dc.description.abstractHybridisation is a significant evolutionary process that until recently was considered rare in the marine environment. A suture zone in the eastern Indian Ocean is home to numerous hybridising sister species, providing an ideal opportunity to determine how hybridisation affects speciation and biodiversity in coral reef fishes. At this location, hybridisation between two grouper (Epinephelidae) species: Cephalopholis urodeta (Pacific Ocean) and C. nigripinnis (Indian Ocean) was investigated to determine the genetic basis of hybridisation and to compare the ecology and life history of hybrids and their parent species. This approach aimed to provide insights into the taxonomic and evolutionary consequences of hybridisation. Despite clear phenotypic differences, multiple molecular markers revealed hybrids, and their parent species were genetically homogenous within and (thousands of kilometres) outside of the hybrid zone. Hybrids were at least as fit as their parent species (in terms of growth, reproduction, and abundance) and were observed in a broad range of intermediate phenotypes. The two species appear to be interbreeding at Christmas Island due to inherent biological and ecological compatibilities, and the lack of genetic structure may be explained by three potential scenarios: (1) hybridisation and introgression; (2) discordance between morphology and genetics; and (3) incomplete lineage sorting. Further molecular analyses are necessary to discriminate these scenarios. Regardless of which applies, C. urodeta and C. nigripinnis are unlikely to evolve in reproductive isolation as they cohabit where they are common (Christmas Island) and will source congeneric mates where they are rare (Cocos Keeling Islands). Our results add to the growing body of evidence that hybridisation among coral reef fishes is a dynamic evolutionary factor. © 2016 Springer-Verlag Berlin Heidelbergen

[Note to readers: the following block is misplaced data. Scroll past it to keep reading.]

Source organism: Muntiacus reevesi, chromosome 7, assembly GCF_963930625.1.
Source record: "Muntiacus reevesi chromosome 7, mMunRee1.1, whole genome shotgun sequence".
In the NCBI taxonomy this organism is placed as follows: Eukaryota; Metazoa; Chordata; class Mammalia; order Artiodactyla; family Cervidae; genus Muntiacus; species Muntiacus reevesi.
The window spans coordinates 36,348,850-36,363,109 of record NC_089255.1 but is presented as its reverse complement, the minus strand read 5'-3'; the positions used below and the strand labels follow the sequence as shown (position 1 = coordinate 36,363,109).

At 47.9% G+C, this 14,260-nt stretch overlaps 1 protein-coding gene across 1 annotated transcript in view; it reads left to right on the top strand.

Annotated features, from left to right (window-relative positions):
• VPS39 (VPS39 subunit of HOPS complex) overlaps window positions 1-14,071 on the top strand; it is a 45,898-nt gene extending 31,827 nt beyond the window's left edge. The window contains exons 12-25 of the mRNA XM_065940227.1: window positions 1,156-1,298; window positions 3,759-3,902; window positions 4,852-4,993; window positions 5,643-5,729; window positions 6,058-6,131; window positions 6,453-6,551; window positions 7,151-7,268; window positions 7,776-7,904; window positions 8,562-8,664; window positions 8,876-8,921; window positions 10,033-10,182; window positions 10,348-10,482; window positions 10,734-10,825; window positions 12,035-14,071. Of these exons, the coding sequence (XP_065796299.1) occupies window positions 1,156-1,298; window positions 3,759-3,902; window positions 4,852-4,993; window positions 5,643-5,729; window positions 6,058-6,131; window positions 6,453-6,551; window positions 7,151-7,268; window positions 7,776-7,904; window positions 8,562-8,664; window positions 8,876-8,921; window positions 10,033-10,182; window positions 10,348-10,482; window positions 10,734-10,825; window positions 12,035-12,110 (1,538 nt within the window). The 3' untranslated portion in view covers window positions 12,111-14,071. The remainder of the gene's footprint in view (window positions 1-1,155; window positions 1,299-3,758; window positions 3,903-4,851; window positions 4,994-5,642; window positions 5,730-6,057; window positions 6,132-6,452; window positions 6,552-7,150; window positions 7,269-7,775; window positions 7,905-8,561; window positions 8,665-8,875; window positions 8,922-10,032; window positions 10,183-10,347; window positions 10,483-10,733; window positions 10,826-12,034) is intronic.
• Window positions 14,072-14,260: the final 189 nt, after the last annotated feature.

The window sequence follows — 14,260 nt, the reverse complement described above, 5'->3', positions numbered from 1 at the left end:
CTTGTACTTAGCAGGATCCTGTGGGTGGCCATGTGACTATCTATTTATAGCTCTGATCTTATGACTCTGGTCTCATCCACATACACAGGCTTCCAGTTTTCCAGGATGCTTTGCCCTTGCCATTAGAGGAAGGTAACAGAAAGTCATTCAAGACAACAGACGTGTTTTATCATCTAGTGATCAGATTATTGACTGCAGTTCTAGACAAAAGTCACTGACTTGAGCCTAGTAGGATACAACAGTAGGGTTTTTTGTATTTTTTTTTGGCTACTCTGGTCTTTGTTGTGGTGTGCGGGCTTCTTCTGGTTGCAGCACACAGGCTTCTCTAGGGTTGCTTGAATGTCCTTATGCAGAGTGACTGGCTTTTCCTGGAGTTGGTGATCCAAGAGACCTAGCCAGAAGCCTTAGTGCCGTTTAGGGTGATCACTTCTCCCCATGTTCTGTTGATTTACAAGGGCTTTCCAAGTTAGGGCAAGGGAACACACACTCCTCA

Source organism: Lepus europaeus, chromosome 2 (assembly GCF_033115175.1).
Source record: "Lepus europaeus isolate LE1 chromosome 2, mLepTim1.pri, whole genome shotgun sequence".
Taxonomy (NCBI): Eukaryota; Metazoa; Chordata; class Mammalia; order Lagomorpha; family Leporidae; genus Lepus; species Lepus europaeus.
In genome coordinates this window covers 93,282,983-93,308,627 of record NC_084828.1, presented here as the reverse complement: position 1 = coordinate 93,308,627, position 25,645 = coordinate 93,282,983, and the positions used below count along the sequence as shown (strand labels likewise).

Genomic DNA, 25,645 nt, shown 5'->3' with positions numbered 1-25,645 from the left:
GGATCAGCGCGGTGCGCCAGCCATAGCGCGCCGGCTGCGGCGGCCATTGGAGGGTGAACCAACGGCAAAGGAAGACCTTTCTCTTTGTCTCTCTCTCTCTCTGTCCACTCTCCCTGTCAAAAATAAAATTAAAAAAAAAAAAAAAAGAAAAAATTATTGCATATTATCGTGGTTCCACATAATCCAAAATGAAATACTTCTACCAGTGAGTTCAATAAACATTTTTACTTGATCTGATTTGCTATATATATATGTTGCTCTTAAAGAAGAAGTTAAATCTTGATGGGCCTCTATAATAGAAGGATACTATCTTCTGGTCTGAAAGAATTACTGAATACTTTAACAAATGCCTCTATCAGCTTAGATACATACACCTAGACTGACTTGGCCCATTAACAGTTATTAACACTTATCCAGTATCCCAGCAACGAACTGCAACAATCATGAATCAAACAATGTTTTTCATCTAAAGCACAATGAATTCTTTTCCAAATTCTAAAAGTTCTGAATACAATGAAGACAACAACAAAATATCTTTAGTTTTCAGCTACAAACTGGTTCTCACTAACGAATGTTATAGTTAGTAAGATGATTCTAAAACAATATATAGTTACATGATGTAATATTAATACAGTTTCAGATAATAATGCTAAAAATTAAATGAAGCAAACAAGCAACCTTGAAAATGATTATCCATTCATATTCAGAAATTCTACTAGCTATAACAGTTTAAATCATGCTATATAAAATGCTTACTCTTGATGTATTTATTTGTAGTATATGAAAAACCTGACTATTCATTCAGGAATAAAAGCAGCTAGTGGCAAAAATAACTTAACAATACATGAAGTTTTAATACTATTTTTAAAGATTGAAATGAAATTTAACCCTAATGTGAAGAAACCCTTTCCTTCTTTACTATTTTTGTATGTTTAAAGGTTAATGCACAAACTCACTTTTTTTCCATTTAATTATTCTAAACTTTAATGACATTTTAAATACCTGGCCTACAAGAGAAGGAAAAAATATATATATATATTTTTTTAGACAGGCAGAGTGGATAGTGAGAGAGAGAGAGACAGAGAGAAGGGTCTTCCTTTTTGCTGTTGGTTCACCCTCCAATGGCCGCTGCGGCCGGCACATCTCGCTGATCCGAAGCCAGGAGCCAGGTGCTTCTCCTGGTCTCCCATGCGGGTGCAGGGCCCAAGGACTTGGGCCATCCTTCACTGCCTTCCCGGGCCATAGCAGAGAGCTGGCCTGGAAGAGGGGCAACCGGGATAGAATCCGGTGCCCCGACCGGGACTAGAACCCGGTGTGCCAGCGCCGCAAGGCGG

dc.description.sponsorshipKing Abdullah University of Science and Technologyen
dc.publisherSpringer Natureen
dc.subjectChristmas Islanden
dc.titleHybridisation among groupers (genus Cephalopholis) at the eastern Indian Ocean suture zone: taxonomic and evolutionary implicationsen
dc.typeArticleen
dc.contributor.departmentBiological and Environmental Sciences and Engineering (BESE) Divisionen
dc.contributor.departmentEnvironmental Science and Engineering Programen
dc.contributor.departmentRed Sea Research Center (RSRC)en
dc.identifier.journalCoral Reefsen
dc.contributor.institutionDepartment of Environment and Agriculture, School of Science, Curtin University, P.O. Box U1987, Perth, WA, Australiaen
dc.contributor.institutionWestern Australian Fisheries and Marine Research Laboratories, Department of Fisheries, Government of Western Australia, P.O. Box 20, North Beach, WA, Australiaen
kaust.authorDiBattista, Josephen
kaust.authorSinclair-Taylor, Taneen
kaust.authorBerumen, Michael L.en